Learning to Balance

One of the biggest coaching issues that I run into with many of my clients is one of “balance.” They’re tired, feeling burned out, or unable to focus, simply bouncing from one project to another….and a big reason for this is that their professional or personal lives—and often, both!—are out of balance.

Balance is a very basic concept, but one that can be surprisingly difficult to attain—and maintain. But it’s critical to our success and well-being in any of our long-term pursuits.

Remember when you were first learning to ride a bike? And how you originally looked at those narrow wheels and that funny-looking seat, wondering how anyone could even stay upright on such a contraption?

Then you started riding—with training wheels. And that extra support kept you from toppling upright…until it was time to take on that task yourself. If you recall, those first few rides without them were pretty darned wobbly….and if you’re like me, you took more than a few tumbles.

That’s because you were learning balance, at its most fundamental—and physical—level. Finding out which way to turn when you were falling one direction took some time, and most of us learned by doing. But gradually, we finally got it.

Riding a bike successfully, like most things in life, is a series of small adjustments. And staying upright depends on your ability to sense when you’re leaning too far in one direction, and making the necessary shift to avoid falling over.

So it goes at work. Restoring your balance is frequently a matter of taking a moment to assess your position: too many hours in the office, and feeling distanced from home or family? Or spending TOO much time on personal pursuits, leaving you stressed and frazzled trying to get your most crucial projects done? Make an adjustment.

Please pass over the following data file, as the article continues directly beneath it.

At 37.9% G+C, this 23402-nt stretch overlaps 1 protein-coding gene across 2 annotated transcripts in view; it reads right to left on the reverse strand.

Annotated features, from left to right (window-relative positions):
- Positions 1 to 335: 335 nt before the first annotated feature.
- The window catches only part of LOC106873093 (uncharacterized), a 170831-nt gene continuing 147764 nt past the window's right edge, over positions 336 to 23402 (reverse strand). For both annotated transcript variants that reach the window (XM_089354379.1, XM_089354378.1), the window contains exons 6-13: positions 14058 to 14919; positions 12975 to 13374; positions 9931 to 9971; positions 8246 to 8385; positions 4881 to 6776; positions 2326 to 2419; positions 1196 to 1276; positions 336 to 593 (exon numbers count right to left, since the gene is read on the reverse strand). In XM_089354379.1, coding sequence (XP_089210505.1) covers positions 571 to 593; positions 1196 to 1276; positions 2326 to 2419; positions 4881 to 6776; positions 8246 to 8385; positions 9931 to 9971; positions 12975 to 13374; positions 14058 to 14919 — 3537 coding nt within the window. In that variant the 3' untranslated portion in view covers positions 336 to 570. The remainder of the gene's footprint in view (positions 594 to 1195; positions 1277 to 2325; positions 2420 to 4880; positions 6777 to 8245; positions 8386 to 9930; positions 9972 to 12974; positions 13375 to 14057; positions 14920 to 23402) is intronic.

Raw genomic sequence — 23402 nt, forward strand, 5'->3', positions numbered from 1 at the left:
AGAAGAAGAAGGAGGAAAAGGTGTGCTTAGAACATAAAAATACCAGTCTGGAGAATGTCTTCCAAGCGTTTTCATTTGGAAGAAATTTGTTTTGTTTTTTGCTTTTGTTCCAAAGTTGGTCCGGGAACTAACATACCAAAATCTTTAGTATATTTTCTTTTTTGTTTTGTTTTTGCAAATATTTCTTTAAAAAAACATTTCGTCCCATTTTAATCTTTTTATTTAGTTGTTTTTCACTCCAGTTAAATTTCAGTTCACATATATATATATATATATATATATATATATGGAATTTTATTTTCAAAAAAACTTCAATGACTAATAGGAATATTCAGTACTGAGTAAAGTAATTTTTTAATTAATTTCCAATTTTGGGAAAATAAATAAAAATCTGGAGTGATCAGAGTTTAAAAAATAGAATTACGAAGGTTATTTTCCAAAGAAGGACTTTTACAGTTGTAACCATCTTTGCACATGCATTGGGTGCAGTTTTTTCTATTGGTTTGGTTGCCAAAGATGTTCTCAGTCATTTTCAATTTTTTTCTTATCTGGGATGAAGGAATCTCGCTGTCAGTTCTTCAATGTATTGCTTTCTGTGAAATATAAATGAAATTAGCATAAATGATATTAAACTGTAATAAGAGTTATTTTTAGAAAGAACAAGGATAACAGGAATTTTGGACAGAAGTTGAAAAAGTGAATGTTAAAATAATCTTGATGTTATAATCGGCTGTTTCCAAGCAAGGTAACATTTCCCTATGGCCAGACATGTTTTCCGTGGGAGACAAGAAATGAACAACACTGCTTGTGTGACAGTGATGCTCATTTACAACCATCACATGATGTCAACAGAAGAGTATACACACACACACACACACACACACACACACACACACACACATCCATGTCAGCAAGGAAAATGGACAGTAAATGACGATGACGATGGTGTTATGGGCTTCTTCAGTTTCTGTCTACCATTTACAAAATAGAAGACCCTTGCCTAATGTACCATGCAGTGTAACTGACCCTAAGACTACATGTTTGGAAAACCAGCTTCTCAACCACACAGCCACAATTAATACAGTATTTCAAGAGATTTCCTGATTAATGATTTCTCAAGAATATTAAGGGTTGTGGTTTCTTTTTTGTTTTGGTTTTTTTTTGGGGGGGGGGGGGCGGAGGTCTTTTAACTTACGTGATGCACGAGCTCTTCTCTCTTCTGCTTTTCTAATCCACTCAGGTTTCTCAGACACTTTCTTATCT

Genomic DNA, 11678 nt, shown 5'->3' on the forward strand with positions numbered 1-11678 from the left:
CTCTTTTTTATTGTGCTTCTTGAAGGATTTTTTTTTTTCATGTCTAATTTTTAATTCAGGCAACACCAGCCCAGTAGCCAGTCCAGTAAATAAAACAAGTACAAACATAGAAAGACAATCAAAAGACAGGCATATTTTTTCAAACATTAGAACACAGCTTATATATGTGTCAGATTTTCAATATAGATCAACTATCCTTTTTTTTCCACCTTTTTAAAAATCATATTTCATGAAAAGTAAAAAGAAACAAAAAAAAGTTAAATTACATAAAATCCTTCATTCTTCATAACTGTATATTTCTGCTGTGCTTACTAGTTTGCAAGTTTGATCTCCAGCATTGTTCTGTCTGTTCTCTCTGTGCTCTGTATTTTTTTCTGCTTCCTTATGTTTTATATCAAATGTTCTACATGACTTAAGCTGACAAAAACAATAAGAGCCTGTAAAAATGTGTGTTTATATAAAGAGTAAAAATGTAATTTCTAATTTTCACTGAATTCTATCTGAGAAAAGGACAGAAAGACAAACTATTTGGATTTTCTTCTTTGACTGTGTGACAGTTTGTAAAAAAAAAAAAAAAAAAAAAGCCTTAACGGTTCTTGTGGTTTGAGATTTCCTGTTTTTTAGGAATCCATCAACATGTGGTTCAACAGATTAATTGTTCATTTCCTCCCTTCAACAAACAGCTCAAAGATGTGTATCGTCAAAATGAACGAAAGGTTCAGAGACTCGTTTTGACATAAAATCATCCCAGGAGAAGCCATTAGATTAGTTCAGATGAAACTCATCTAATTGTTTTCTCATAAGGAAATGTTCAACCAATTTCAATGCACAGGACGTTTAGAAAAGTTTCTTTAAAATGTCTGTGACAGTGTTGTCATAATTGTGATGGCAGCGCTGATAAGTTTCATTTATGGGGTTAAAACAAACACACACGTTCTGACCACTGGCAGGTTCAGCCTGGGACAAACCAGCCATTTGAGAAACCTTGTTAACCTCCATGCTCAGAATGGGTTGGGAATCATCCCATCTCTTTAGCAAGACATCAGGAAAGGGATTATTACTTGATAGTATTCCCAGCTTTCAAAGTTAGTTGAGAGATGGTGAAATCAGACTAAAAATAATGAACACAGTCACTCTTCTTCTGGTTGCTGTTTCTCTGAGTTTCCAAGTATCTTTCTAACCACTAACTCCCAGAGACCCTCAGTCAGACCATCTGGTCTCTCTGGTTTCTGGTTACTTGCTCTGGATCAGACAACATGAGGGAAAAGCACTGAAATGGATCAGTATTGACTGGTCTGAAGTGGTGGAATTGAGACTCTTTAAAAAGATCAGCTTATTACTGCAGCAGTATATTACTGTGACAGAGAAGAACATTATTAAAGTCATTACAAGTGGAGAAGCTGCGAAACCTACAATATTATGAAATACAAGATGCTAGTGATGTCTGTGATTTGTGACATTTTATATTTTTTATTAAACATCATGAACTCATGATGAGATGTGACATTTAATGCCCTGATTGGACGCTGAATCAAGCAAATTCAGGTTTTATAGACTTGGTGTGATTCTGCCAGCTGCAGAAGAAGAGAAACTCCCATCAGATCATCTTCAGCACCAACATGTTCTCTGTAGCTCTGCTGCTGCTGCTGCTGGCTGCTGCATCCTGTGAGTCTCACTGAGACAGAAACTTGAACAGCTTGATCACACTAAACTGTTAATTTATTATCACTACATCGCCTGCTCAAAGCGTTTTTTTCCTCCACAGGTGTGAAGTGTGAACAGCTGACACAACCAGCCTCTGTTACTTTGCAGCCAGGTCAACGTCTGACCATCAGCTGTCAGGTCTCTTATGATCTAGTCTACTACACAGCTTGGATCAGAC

Often, the imbalance is all within the workplace. Are you spending adequate time and focus on the most important tasks that deserve the highest priority? Or are you in the habit of spending the day picking the lowest hanging fruit, the quick and easy tasks that need to get done, at the expense of bigger, more important jobs?

If you’re a supervisor, look at your current level of delegation—if you’re assigning too much or too little, once again, once again, you may well be out of balance—make that adjustment.

One of the biggies in sales is finding the right balance between prospecting and servicing current clients. It’s easy to get consumed with attending to the needs of your existing client base, and increasing business through them, a key part of growth.

But don’t forget that without new clients, you won’t have sufficient activity to replace the ones who fade away—there’s an attrition rate no matter HOW good a client relations whiz you are. Build a percentage of how you need to divide your time into your sales plan, and stick to it as best you can.

And guess what? Finding balance in your work and home lives is like riding a bike in another way—once you get a handle on it, you’ll never forget how to do it.

So start working to improve your sense of balance—the sooner, the better!

Grow Big or Go Home!